And they shrink the universities serving these students, forcing us to consider mergers/closures/privatization.
There are currently several bills dealing with the “zero developmental” line in GRAD Act which are proceeding through the Legislature. The Regents who oppose changing the admissions policies were perturbed that “politics” was forcing them to consider these changes so quickly.
Like GRAD Act wasn’t political. Despite what its supporters said, at the end of the day GRAD Act has had as much to do with student success as my shoes belong on my head. Really.
- The admission and math/English placement criteria will no longer be so ACT dependent. ACT subscores in English and math have little predictive value on student success outside two gateway courses, and almost none after the first year of college (and the first year of college is not our state’s current problem anyway–it’s persistence beyond that to graduation which is more related to a student’s ability to pay). A student with a high school core math or English GPA of at least 2.5 will also be considered college-ready;
- Regional institutions will once again be allowed to admit students needing up to one developmental course–the data show that retention at these institutions was increasing anyway while they held to this standard prior to fall 2014. In keeping with their mission, HBCUs will additionally be allowed to teach these courses. Community colleges will teach them at the other regional campuses but students will still be able to gain regional university admission even if they need one of these classes.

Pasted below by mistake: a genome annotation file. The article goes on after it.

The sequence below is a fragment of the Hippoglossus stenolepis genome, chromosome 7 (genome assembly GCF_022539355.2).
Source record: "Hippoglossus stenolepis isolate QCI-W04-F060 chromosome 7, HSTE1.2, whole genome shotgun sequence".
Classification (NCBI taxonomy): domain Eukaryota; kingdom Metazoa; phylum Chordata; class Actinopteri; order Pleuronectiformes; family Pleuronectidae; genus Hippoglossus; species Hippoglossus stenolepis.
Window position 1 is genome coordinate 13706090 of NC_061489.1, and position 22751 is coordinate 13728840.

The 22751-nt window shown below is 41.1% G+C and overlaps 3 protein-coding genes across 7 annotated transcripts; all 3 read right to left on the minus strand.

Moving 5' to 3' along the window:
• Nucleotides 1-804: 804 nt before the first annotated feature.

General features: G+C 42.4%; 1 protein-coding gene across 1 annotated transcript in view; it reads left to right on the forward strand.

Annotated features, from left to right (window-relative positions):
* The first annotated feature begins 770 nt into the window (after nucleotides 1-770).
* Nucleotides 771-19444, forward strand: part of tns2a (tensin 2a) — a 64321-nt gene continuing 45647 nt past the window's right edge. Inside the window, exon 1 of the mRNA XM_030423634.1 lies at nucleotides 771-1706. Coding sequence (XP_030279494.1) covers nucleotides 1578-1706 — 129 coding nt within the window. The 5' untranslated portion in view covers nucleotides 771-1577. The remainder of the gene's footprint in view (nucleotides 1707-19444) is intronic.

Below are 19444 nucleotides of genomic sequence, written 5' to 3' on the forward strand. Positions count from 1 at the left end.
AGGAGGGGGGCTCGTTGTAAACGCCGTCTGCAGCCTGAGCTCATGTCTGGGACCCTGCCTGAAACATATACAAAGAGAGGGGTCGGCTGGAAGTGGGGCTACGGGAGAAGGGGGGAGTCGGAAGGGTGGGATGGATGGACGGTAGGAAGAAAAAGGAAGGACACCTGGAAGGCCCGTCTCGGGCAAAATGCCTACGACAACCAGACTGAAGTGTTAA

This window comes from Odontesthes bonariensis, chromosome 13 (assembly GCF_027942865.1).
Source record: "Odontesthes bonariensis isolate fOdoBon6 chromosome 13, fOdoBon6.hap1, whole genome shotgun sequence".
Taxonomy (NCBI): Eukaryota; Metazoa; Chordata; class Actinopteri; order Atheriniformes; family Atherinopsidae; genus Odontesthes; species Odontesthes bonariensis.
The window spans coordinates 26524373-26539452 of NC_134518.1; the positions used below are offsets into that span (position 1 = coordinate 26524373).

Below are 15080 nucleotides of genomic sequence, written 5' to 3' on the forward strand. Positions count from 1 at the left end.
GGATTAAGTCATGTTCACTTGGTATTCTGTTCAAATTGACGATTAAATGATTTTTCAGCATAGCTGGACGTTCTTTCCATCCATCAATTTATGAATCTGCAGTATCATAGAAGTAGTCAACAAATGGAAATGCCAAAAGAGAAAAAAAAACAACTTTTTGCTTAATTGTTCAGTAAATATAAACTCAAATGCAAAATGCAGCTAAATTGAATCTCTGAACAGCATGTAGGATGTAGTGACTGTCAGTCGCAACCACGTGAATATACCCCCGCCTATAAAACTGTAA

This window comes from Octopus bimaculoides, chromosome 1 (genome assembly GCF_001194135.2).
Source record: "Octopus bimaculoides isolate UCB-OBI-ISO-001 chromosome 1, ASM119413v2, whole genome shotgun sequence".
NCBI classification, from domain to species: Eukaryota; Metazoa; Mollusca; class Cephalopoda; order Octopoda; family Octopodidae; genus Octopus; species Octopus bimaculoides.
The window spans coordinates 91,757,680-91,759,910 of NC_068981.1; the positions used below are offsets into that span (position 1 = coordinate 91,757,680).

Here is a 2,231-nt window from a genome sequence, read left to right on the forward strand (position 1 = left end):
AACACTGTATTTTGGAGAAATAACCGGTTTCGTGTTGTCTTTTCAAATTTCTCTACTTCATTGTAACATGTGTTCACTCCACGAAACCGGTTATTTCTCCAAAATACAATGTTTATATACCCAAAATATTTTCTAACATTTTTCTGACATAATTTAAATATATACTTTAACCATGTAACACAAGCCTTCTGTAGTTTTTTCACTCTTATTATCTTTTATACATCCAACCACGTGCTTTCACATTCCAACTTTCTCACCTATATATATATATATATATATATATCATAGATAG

And for your pleasure, I have calculated the impact of these proposed standards and they are extremely balanced.
They are selective without being exclusionary.
They still maintain an adequate and healthy market for our community colleges, which mirrors the national average of 36% 2-year and 64% 4-year. The students who will be going to community colleges will be the ones who need and want to be there.
They do not systematically discriminate against African American students. They help mitigate standardized test score bias among African Americans and students in poverty.
Each tier will have adequate markets of students, and the majority of core completing high school graduates will qualify for university admission. Yes, we will still compete with one another, but it will be a healthy competition, not a brawl for institutional survival for a limited number of primarily LSU-eligible students.
They do not have “paper only” standards that so few students meet that they may as well not exist. No more will the “real” standards be LSU-eligible or community college with no in-between.
We will no longer force students to languish in developmental class after developmental class in community colleges before they give up altogether.
But the proposed admission criteria are not a done deal.
The agenda includes time for public comment.
Will anyone be there to advocate for the proposed admission criteria?
If not, pray hard if you pray, or send best wishes, or whatever. Watch the proceedings online and cheer for their passage.
These standards must be approved, and approved now, for the future of our entire higher education system from community college to flagship, and most importantly, for the futures of our students.